Game of Thrones meets Graceling in this thrilling fantasy filled with shocking twists and heart-pounding action, the highly anticipated sequel to Snow Like Ashes. This action-packed series is perfect for fans of An Ember in the Ashes and A Court of Thorns and Roses.
It's been three months since the Winterians were freed and Spring's king, Angra, disappeared—thanks largely to the help of Cordell.
Meira just wants her people to be safe. When Cordellan debt forces the Winterians to dig their mines for payment, they unearth something powerful and possibly dangerous: Primoria's lost chasm of magic. Theron sees this find as an opportunity—with this much magic, the world can finally stand against threats like Angra. But Meira fears the danger the chasm poses—the last time the world had access to so much magic, it spawned the Decay. So when the king of Cordell orders the two on a mission across the kingdoms of Primoria to discover the chasm's secrets, Meira plans on using the trip to garner support to keep the chasm shut and Winter safe—even if it means clashing with Theron. But can she do so without endangering the people she loves?
Mather just wants to be free. The horrors inflicted on the Winterians hang fresh and raw in Jannuari—leaving Winter vulnerable to Cordell's growing oppression. When Meira leaves to search for allies, he decides to take Winter's security into his own hands. Can he rebuild his broken Kingdom and protect them from new threats?
As the web of power and deception is woven tighter, Theron fights for magic, Mather fights for freedom—and Meira starts to wonder if she should be fighting not just for Winter but for the world.
Meira seemed way too naive to be a leader of her people, and Mather's tortured soul who wants to punish himself was something of a cliche. It was inevitable that prince Theron, another naive and tortured soul who was a POW of the big bad, Angra, would be the third leg of the love triangle between Meira and Theron. It was a foregone conclusion that he would betray them all as well. the prose, though generally clean and decent mired the plot when allowing the characters to constantly maunder on and on about their feelings and anxieties and guilt. They never seemed in the moment, but always looking back with regret, which is boring after awhile. I was also not a fan of the political machinations of the various seasons. The book could have used an edit of about 100 pages, and a lot less whining and worry with more decisive action. The ending was left wide open for the third book in the series, which I am uncertain that I really want to read at this point. I'd give this book a B-, and only recommend it to those who loved the first book enough to have the stamina to wade through the angst of the second volume.
Kage Baker's In The Garden of Iden was, I was assured, a science fiction novel that was imaginative and well written. I heard this from a fellow bibilophile who was shopping at Finally Found Books final sale last year. Having not read Kage Baker for a long time, I was intrigued. The book was published the year I got married, 1997, and the paperback copy I snagged was in rough shape, but not unreadable. I gather that this series has at least 10 books in it, which was a delightful surprise. Here's the blurb:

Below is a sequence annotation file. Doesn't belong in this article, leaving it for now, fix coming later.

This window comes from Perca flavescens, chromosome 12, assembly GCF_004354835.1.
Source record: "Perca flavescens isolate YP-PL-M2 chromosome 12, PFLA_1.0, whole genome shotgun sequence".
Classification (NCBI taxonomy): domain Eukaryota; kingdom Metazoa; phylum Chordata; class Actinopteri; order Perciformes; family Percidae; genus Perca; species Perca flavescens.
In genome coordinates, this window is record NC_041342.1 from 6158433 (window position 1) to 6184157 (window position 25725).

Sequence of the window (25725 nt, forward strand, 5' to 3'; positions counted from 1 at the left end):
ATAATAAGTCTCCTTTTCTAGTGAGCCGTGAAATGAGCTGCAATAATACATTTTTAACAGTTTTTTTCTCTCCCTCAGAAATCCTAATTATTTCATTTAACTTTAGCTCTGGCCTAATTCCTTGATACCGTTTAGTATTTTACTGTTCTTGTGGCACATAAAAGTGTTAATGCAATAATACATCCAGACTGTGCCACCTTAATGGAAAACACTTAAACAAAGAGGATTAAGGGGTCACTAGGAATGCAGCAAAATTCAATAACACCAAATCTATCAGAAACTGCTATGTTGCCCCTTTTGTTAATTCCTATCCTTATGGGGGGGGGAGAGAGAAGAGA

This is the first novel in what has become one of the most popular series in contemporary SF, now back in print from Tor. In the 24th century, the Company preserves works of art and extinct forms of life (for profit of course). It recruits orphans from the past, renders them all but immortal, and trains them to serve the Company, Dr. Zeus. One of these is Mendoza the botanist. She is sent to Elizabethan England to collect samples from the garden of Sir Walter Iden. But while there, she meets Nicholas Harpole, with whom she falls in love. And that love sounds great bells of change that will echo down the centuries, and through the succeeding novels of The Company.
Riveting reading for fans of history, of course, but also of interest to those who wonder what it would be like to be an immortal traveling incognito, so as not to get burned as a witch or tortured by the Spanish Inquisition (and if you are like me, you just heard Michael Palin of Monty Python fame shout, "No one expects the Spanish Inquisition!") Mendoza is a child of Spain, an impoverished street urchin who would have died had she not been snatched up by Joseph, or Doctor Ruiz as he's known in the Elizabethan era. Joseph takes Mendoza and other children who show promise out of their time period and puts them in a school/hospital, where they are surgically turned into immortal cyborgs, who still have flesh and bone, but with the help of cybernetic implants, can move through time (the past only) and save plants, animals and works of art or writing that would have been lost to humanity. Unfortunately, Mendoza is a 16 year old and this is her first mission, so it seems inevitable that she makes the mistake of falling in love with a religious zealot on the wrong side of the religious reformation of Bloody Mary Tudor. Things go sideways, inevitably, and Nicholas is burned at the stake, while Mendoza and her group have to flee for their lives. Though the prose was workman like, the picture that Kage builds of the lives of regular people during the 16th century is fascinating. The sounds and smells and ignorant attitudes of what the time travelers refer to as "the monkeys" or non immortals, is absolutely fascinating, a peek into the past. Mendoza comes off as a stereotypical hysterical teenage girl, however, and while that is understandable, it is somewhat pathetic in light of her immortality. She's going to have to get used to watching humans die in the past. The fact that she nearly screws up the mission her first time out doesn't bode well for the rest of the series. Still, I am hoping to get a few more of Bakers SF/Historical novels and finding out what happens to Mendoza on her other forays into the past. A well-earned B+, with a recommendation to those who enjoy paranormal history novels.